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Thursday, November 30, 2006

A snowball's chance

Last night, when I got home from school, it was almost 80° outside. This afternoon, at 3:30 out in the school parking lot, I threw a snowball at our wacky, bowtie-wearing art teacher (excessively adjectived because I know he'll read this).

Yes, the temperature dropped that far in less than 24 hours. While it didn't start snowing until around 11 o'clock, it was 34° on my drive in to the school. And for that half an hour that I had to stand out in front of the school on crosswalk duty -- yeah, it didn't get any warmer. I had on my ski cap, gloves, scarf, and I was still miserable. My crosswalk partner was bundled up like a Tusken Raider from Star Wars -- with better conversational skills, of course.

After the morning announcements and after I had regained feeling in my extremities around 8:30, the principal came on the speaker again and asked for a head count so that the cafeteria would know how many lunches to have ready. As acting grade chair (I say acting, because it is no longer a paying position), I sent a few kids out to collect up numbers from the other third-grade teachers, and the results came back looking like Mike Vanderjagt’s field-goal record as a Dallas cowboy. 10/17, 14/17, 18/25, etc.

I had 3 kids missing out of 18, but Mrs. Educator only had 11 out of her 17 present. So in the afternoon, after we had switched classes -- and after two parents had come to pick up their children -- I had a ridiculously small class. It was actually quite pleasant.

Two of the boys in the class had caused a lot of trouble yesterday for the substitute teacher while I was at a training. So today, I had both of them sitting at their seats repeatedly copying the phrase, "I will not misbehave and act like a fool." It would be SO very nice if that message would stick!

At 2:30, two of the kids went to their resource class, and one more child was picked up by her mother. I started to feel like I was stuck in an Agatha Christie novel -- And Then There Were Six.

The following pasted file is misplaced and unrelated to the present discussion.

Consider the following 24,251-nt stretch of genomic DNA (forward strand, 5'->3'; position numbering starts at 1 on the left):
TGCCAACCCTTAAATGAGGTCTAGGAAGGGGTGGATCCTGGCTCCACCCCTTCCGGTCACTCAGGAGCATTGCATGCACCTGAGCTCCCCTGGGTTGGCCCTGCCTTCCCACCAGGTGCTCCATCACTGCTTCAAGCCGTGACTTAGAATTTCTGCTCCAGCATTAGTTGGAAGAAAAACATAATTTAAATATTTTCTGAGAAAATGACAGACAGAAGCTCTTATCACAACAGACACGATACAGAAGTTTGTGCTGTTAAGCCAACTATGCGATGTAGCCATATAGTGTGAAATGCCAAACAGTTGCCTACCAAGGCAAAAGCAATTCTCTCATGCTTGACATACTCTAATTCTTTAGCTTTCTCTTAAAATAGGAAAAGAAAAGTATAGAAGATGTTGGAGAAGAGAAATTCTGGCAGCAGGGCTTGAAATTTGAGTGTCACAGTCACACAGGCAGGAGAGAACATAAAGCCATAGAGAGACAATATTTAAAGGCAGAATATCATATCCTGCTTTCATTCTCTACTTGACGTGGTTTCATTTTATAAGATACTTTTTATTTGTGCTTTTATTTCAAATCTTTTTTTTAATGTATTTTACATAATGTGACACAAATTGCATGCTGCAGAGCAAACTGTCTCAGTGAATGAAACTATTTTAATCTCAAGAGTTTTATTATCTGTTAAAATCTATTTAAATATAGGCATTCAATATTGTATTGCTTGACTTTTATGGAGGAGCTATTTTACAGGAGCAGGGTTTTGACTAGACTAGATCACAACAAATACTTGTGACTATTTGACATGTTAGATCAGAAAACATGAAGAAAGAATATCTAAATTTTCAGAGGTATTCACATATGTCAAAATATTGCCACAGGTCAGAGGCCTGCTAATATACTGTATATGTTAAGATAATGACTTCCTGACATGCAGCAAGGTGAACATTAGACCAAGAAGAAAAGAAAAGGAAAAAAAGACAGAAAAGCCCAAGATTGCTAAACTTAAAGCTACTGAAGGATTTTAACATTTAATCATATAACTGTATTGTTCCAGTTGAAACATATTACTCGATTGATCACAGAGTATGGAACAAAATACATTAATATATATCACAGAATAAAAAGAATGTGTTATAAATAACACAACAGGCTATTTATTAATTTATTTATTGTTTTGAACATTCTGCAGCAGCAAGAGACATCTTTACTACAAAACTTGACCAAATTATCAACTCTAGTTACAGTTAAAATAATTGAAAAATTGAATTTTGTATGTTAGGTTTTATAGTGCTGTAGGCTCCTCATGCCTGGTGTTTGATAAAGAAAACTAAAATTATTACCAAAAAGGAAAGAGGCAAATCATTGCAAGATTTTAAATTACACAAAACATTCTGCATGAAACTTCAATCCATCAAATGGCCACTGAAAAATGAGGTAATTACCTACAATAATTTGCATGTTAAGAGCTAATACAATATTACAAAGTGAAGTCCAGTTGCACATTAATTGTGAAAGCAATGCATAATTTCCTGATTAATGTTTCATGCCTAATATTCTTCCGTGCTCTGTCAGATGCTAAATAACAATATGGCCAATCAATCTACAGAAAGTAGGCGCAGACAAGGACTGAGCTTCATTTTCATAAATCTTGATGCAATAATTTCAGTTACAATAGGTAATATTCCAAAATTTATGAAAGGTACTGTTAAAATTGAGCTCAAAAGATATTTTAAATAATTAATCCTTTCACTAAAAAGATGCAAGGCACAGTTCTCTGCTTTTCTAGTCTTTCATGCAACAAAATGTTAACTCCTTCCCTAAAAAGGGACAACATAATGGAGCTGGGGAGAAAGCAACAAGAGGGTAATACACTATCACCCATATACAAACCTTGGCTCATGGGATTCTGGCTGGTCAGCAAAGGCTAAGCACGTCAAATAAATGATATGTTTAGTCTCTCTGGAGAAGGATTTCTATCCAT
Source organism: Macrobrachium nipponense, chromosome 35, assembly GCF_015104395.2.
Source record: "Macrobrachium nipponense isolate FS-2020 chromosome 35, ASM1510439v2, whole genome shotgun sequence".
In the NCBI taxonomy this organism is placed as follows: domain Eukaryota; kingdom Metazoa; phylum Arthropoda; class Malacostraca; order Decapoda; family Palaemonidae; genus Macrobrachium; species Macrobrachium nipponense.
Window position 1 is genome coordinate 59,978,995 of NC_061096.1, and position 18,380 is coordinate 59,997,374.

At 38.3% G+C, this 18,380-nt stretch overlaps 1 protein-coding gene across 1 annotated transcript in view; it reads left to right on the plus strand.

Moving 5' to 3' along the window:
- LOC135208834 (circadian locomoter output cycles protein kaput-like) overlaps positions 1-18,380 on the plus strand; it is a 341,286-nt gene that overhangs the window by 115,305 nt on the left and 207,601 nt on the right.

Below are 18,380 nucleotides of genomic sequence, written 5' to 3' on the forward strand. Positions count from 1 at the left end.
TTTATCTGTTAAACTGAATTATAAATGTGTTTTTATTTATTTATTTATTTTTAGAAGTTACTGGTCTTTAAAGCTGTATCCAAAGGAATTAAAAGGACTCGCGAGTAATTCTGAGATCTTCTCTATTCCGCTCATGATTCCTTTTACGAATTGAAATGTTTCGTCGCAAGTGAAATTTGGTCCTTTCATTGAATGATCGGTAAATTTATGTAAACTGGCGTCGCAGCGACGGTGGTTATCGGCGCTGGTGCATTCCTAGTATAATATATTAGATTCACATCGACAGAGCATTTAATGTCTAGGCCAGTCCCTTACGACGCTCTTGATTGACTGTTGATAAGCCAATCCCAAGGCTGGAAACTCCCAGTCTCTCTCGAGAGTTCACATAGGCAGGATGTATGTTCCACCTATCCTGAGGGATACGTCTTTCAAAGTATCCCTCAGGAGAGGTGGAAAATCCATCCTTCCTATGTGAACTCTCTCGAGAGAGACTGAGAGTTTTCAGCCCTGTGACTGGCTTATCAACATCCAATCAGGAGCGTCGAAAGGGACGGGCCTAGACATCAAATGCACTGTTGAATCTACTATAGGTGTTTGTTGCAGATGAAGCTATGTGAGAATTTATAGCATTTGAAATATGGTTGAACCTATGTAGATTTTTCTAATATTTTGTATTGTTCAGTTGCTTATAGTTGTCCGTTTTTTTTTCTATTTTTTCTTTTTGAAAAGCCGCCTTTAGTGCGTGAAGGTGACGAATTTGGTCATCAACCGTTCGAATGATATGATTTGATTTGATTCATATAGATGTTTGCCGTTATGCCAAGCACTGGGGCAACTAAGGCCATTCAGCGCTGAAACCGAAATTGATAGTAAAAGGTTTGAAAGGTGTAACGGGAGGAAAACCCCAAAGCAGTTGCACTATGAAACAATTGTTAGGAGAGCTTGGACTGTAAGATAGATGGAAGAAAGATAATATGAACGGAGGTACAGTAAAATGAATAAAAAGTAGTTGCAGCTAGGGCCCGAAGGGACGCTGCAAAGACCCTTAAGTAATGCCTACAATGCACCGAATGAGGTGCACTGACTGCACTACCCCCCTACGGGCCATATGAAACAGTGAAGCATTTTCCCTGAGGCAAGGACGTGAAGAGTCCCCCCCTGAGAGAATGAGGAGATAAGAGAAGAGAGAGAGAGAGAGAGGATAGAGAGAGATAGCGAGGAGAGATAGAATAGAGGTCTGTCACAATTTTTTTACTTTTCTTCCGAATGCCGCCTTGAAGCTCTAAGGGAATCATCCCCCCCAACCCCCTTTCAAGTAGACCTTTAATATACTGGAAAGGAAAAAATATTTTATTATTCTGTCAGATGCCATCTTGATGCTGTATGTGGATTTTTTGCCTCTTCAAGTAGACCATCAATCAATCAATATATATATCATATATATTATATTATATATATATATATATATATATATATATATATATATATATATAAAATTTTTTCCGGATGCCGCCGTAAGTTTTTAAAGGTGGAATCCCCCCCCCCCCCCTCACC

I'm pretty sure this is the first time in my teaching career (an extensive 4 years) that I have had less than 10 kids at the end of the day. Even on the last day of school, I've never had this few.

It will be very interesting to see how tomorrow goes. The forecast calls for highs in the mid-40s, and as far as I know, there are no plans to close the schools. However, it is supposed to be in the 20s tomorrow MORNING, and seeing as how that is when parents decide whether or not to send their kids out the door, I would not be surprised to have only a handful of kids again. Unfortunately, I can almost guarantee that the misbehaving fools will be first in line at my doorway.


Anonymous said...

Wow I must be stupid but I didn't even know it snowed in Texas. I'm from Canada and we have wacky weather coming up to like tommorow the high is like 11 and then later in the day it will dip down to -4. With snow

Mike in Texas said...

My first year teaching I was hired after the start of the school year and was given kids out of the other 2nd grade classes. I had so many special needs kids that one day we had a fire drill and we got outside I had 6 of my 25 kids. The others were at Title I, Special Ed, and Speech Therapy.

j said...

odd or irrational; crazy: They had some wacky plan for selling more books.
Also, whacky.

[Origin: 1935–40; appar. whack (n., as in out of whack) + -y1]

1. Eccentric or irrational: a wacky person.
2. Crazy; silly: a wacky outfit.


adj 1: pungent adjectives of disesteem; "gave me a cockamamie reason for not going"; "wore a goofy hat"; "a silly idea"; "some wacky plan for selling more books" [syn: cockamamie, cockamamy, goofy, sappy, silly, whacky, zany, unreasonable] 2: informal or slang terms for mentally irregular; "it used to drive my husband balmy" [syn: balmy, barmy, bats, batty, bonkers, buggy, cracked, crackers, daft, dotty, fruity, haywire, kooky, kookie, loco, loony, loopy, nuts, nutty, round the bend, around the bend, whacky]

Hey Teacher, isn't there a better adjective to describe me than "wacky"? Try DYNAMIC, or "SUPERLATIVE", STERLING,...
and as for the "Bow-tie"? by itself without explanation would lead readers to picture a carefully cultivated egoistic persona father than a fearless problem-solver.

In our District all male teachers (a few exception) MUST wear nect-ties. After years of frustration caused by the nuisence around my neck, I resorted to a bow-tie. Problem solved. It is never in the way. No more paint, clay, food, stains, or ties in children's faces when I bend to assist.

One more thing. You MISSED me.
Nanna Nanna Boo, Boo.

Mrs. T said...

In my first year of teaching, I had like 25 kids in an at-risk/bilingual kindergarten classroom. I did not have the SAME 25 at the end of the year that I started with. At that time, we only had half day kindergarten, which meant for like 2 hours and 40 minutes of class. There was only a half an hour every day when I had my entire class present. At other times they were in Title 1, ESL, speech and OT.

Oh, and you can always count on the misbehaving fools to show up. If nothing else, they sure are dependable.

Mister Teacher said...

I guess I touched a nerve! :)
And I was just firing a warning shot across your bow anyway...

Anonymous said...

Ohmgod, I have never had less than 20. (Full class size = 27) Time for a new district.